But for wholesalers who can’t move without a PO from Macy’s, while that may sound all well and good, they can’t just act on a timeline that suits them.

“Look, it will take an awakening on our industry,” McRaith said. “Part of the reason that these calendars are so long is that you’ve got all these different groups working in little silos…but the solution won’t be the traditional solution of everybody working individually. The solution will be everybody coming together to solve for it.”

So what is next for sourcing?

At Bonobos, which was born as a digitally native brand, the future will continue to be about leveraging data: understanding the consumer’s every move and trying to deliver on what they need next before they even know they need it.

“We can segment what we do every day, how we contact the customer, what we show them, how we can get someone to buy something based on their shopping habits,” Hershfield said. “We’re just able to collect a wealth of data, and we haven’t even—though it’s what we do—we haven’t even tipped the iceberg on big data.”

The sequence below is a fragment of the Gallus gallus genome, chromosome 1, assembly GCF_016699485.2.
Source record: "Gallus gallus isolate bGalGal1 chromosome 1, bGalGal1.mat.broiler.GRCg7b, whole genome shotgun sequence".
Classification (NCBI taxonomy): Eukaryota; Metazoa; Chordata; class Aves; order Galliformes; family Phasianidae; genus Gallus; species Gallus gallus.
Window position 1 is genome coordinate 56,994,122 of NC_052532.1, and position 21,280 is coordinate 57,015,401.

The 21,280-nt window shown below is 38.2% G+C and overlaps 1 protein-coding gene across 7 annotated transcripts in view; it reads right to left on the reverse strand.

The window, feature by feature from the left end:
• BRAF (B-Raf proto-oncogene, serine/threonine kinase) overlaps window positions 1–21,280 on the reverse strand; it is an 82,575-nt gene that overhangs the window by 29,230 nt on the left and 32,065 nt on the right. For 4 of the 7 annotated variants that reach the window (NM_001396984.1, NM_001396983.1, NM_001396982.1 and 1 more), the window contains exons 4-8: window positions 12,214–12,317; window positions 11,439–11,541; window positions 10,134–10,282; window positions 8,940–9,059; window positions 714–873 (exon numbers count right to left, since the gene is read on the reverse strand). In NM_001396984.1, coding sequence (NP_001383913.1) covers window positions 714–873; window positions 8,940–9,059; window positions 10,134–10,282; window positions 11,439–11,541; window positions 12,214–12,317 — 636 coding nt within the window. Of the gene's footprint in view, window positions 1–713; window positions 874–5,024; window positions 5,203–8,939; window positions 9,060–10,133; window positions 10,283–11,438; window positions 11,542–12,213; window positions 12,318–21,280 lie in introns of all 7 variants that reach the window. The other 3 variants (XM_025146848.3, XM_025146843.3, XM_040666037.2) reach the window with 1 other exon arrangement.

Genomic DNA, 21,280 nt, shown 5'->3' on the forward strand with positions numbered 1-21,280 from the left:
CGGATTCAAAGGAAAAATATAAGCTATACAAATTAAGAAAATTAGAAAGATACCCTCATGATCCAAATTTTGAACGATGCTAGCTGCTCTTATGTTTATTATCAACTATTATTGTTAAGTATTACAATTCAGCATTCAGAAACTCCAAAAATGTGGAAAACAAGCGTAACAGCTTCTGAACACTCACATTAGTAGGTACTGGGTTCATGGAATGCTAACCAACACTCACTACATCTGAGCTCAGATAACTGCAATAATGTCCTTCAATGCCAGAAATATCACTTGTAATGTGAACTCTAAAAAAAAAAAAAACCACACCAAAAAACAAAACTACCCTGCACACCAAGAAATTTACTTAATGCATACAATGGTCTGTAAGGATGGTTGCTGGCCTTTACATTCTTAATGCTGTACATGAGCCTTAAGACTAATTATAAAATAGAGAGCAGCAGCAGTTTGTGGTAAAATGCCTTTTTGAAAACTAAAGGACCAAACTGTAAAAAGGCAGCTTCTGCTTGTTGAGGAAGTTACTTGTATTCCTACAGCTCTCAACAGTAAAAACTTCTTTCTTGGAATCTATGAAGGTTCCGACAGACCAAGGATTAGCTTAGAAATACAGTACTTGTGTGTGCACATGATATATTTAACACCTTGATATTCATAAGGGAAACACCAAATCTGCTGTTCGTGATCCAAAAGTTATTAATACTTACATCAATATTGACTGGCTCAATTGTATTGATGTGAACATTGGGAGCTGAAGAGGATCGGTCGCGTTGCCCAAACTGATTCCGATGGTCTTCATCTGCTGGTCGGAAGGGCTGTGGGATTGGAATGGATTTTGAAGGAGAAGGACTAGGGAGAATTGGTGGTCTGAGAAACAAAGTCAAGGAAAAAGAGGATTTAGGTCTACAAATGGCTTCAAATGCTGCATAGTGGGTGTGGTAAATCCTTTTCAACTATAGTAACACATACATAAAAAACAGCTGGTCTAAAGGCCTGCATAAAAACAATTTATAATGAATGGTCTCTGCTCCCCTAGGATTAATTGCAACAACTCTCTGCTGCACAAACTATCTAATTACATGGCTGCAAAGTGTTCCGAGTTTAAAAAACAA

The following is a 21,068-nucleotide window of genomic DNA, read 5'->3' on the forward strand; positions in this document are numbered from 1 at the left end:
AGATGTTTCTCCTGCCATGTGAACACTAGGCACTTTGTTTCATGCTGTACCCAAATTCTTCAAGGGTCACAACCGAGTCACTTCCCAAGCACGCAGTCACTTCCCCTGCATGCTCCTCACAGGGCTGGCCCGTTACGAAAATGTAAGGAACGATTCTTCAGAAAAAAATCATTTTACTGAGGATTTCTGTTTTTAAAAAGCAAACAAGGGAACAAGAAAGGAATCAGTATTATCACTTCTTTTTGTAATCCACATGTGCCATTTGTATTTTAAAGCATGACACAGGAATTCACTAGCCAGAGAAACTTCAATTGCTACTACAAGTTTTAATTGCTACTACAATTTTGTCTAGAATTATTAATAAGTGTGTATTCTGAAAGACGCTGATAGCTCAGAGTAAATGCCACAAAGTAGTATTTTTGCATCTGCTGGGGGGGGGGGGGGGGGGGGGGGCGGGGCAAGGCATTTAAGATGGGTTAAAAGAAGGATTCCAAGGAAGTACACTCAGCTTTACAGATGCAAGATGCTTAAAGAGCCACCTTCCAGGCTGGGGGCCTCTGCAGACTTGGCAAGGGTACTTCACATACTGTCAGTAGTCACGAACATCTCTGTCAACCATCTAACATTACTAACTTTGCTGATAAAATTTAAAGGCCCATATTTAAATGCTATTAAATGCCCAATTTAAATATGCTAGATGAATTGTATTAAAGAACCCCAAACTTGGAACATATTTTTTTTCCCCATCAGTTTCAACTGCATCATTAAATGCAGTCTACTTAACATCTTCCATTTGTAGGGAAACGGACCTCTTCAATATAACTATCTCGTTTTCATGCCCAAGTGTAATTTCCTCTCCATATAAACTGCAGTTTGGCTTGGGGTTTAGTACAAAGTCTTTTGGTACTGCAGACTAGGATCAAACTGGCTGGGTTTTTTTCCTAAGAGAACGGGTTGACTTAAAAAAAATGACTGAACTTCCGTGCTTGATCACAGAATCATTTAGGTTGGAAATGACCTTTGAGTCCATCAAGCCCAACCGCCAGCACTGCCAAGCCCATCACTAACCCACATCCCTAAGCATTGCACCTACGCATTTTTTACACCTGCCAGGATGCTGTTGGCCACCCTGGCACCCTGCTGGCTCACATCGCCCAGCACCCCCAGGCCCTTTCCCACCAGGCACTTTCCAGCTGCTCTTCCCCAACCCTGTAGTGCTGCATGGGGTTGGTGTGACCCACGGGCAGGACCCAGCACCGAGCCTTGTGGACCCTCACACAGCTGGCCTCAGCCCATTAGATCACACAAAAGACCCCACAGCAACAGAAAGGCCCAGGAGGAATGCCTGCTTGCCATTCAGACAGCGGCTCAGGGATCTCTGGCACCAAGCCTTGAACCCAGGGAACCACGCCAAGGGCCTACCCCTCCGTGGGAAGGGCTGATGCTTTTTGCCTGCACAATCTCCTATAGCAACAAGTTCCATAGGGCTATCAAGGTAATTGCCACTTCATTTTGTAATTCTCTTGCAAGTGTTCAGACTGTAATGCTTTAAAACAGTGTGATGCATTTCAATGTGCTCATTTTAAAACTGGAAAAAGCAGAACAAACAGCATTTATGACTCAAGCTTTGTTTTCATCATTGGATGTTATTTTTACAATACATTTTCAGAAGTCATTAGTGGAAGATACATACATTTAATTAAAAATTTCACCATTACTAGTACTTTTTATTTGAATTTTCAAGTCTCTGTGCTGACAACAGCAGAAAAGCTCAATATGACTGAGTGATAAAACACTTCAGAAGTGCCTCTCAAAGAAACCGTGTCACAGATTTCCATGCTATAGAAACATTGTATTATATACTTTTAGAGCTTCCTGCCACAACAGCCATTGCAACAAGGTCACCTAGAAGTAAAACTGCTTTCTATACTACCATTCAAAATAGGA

As with many companies today, Mark Rose, SVP at American Eagle, said the company is sitting on more data than it knows what to do with.

“We now have the ability to understand activities in a store on a much different level—how they shop in the store, what they might look at, pause at, respond to in the store. What they might take into a fitting room, what they might not, how many web page visits they get, the frequency of visits, how many things they put in the shopping cart—there’s a ton of information,” Rose said. “I think we are only just starting to really figure out what the customer is telling us by those actions, but we have to be students of it because that’s their conversation with us and if we can’t understand their language, we can’t participate in the conversation.”

Regardless of the approach to speed, big data and the like, it’s going to come down to sourcing executives to build the supply chain the future needs.

“I think our job…as supply chain experts is to go build capacity for the future, not to leverage whatever existed for the past,” McRaith said. “What worked incredibly well for the last 30, 40 years, that was great, it was tremendous, compliment yourselves. It’s not a bad thing but it doesn’t work for the next 30 to 40 years. And so how do you get everybody to reset their thinking given the climate that we’re in?”